A reader named Brian writes:
Being a Lay Cistercian seems to be an important part of your journey. I’m wondering if becoming an oblate is a next step for me?
My spiritual director and I have discussed this off and on for over a year now. While I have an established contemplative practice (e.g., Daily Office, Lectio Divina, Examen, Centering Prayer), he and I agree that “scaffolding” helps keep me intentional, accountable, and engaged with community.
How to discern which monastery to affiliate with? There is a very large Benedictine abbey near by. There is a Cistercian monastery within a day’s drive that has an on-line lay Cistercian community. And the Camaldolese also allow “distance” oblates. I have a regular hermitage I make silent retreats at, and I have no desire to replace it with a monastery’s guest house.
Or is being an oblate something that finds you, and not something you pursue?
Thanks. And peace.
Thanks for this question. Tomorrow (May 6) is the 8th anniversary of my solemn (life) promises as a Lay Cistercian, so it’s a delight to reflect on this at this point in time.
Yes, being a Lay Cistercian has been a tremendous blessing for my own contemplative journey. No community is perfect and my relationship with the Lay Cistercians (and the Trappist monastery with which we are affiliated) has had its ups and downs over the years, but the “ups” have more than made up for the “downs.”
Let me echo the wise words from your spiritual director about the “scaffolding” — and about the importance of community. Contemplation is so often something that introverts are drawn to, and often we have to be reminded that community matters just as solitude does. We all need both — although, admittedly, a healthy balance between the two will vary from person to person. But even a hermit needs to wash someone’s feet from time to time, and even the most engaged community leader/activist needs to get away from time to time for prayer, meditation, contemplation and rest.
I think you are very fortunate to have several options for a possible contemplative community you could affiliate with. What a blessing! Lay Cistercians, Benedictine Oblates, Camaldolese Oblates… and if you are in or near a large city, you probably also could find Third Order Franciscans, Lay Carmelites, and other communities, usually but not always affiliated with a monastic or religious community, that might be worth exploring.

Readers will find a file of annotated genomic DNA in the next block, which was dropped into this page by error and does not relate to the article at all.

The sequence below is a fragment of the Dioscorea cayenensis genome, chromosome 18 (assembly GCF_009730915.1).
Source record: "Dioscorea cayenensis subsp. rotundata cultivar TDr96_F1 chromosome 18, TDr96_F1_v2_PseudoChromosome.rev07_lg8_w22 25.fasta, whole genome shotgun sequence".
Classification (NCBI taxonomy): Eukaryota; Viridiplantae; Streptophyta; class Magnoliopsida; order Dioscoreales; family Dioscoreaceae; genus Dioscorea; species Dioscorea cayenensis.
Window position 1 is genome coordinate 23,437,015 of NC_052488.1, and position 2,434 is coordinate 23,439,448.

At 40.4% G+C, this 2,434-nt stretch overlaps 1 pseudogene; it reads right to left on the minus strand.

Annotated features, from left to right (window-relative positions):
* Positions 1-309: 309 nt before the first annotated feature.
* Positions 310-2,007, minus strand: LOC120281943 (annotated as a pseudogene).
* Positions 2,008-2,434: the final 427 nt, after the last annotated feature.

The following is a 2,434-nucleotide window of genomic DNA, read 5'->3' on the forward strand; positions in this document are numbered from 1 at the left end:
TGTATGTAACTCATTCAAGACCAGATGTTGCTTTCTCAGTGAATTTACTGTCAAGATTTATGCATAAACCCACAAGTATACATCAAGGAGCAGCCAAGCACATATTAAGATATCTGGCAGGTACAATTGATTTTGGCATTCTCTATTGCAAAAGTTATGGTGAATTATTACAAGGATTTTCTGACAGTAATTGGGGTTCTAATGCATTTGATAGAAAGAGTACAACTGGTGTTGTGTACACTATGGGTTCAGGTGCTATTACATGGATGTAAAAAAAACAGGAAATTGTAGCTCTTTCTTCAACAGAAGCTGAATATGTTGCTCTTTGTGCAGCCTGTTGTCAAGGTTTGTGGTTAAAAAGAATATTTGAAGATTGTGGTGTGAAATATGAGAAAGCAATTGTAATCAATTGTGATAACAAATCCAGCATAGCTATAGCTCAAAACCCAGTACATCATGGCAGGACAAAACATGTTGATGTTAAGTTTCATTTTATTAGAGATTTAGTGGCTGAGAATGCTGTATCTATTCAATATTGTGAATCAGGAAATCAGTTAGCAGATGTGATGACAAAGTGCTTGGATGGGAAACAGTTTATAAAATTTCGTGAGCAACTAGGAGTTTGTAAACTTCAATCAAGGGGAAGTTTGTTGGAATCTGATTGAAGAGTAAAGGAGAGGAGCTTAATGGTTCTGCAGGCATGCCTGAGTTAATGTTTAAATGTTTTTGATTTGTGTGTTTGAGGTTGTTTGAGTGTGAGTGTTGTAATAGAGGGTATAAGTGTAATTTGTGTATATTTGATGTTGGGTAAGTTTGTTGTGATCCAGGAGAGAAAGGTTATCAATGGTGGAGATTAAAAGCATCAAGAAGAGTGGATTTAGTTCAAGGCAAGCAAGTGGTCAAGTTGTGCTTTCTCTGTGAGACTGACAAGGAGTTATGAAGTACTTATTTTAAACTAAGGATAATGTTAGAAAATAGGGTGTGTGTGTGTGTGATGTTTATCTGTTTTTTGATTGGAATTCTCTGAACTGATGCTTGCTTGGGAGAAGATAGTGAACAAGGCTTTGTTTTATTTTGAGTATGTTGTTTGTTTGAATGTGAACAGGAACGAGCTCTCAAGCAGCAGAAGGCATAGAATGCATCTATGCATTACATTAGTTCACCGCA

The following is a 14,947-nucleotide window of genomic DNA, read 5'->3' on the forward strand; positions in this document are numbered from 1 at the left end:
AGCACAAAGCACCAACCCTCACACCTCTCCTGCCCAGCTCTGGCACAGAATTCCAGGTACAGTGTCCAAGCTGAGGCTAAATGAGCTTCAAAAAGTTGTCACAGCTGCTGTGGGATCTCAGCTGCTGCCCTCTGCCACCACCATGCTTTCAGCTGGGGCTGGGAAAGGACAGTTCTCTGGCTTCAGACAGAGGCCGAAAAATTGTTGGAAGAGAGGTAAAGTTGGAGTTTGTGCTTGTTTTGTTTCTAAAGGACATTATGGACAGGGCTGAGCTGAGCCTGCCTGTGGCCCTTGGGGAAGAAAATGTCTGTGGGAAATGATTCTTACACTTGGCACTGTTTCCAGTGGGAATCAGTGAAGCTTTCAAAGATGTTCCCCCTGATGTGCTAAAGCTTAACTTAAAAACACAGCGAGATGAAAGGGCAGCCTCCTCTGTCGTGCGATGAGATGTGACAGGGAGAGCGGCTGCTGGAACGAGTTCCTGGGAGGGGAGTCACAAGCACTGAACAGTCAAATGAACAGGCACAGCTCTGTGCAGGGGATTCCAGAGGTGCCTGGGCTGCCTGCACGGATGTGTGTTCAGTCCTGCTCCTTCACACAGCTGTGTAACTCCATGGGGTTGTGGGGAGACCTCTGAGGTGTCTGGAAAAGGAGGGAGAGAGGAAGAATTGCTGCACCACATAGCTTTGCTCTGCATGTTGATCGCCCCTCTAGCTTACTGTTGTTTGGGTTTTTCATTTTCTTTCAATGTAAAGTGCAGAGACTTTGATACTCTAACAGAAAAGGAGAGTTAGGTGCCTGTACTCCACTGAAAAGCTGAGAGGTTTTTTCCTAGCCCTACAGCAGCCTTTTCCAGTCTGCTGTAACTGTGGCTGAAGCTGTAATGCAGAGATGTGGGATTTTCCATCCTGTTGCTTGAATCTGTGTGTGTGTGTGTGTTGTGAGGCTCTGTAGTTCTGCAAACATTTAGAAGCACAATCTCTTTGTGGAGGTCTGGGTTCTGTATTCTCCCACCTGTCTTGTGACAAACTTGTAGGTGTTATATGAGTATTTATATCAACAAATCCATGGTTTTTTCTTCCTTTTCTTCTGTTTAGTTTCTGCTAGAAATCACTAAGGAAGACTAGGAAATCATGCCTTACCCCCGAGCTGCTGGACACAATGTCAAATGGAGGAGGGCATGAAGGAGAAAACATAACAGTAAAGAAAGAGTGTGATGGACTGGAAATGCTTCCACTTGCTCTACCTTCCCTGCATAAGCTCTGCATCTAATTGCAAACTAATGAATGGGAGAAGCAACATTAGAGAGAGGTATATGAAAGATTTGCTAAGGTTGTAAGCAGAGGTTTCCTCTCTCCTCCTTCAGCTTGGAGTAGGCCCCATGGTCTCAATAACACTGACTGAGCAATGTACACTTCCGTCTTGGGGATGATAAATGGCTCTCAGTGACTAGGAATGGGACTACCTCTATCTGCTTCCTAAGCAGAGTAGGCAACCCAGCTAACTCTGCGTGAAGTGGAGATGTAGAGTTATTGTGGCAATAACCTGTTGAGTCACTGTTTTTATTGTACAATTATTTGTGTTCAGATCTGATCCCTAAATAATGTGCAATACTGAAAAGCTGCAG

Choosing the Right Contemplative Community
So to your question: how to choose? While I like the idea of letting the oblate life “find you,” that smells just a bit too quietist for my taste. Being passive can be a subtle way of avoiding responsibility. I believe God gives us desires and longings for a purpose, and it is a good thing to act on such yearnings, ethically and reasonably of course. So if you are feeling a desire to explore contemplative community, do so! There’s no hurry, no rush. Contemplation always invites us into the leisure of eternity, and this is helpful to remember when exploring the possibility of joining a community.
Every community is unique, even within the same order. I have knowledge of several different Lay Cistercian groups, and each one has its own personality. And of course once you start looking at groups from different orders, those differences become more pronounced, since the charism of each order will shape the identity of its groups. So I’d invite you to consider taking time to get to know all three of the groups you mentioned, and perhaps even some other groups in your area, if they come to your attention (maybe that’s where you can just allow “the group to find you” — no need to exhaustively hunt down every oblate group within 200 miles, but on the other hand if someone tells you about a group, maybe it’s worth a look see).
Each group will have its own protocols for inquirers/prospective members. Some groups might simply say, “We meet on the first Saturday of every month, see you next month!” Others might want you to undergo an interview process and then will ask you to participate in a program just for inquirers. My own Lay Cistercian group does it that way, and we only have a new inquirers program once every two years — and that program lasts six months before you may be admitted to the novitiate. So you may find there is a waiting period that could last anywhere from a few months to a year or longer. Trust the process, but also don’t be afraid to explore the more accessible groups first while you wait for the opportunity to explore the group(s) that have a more structured entry program.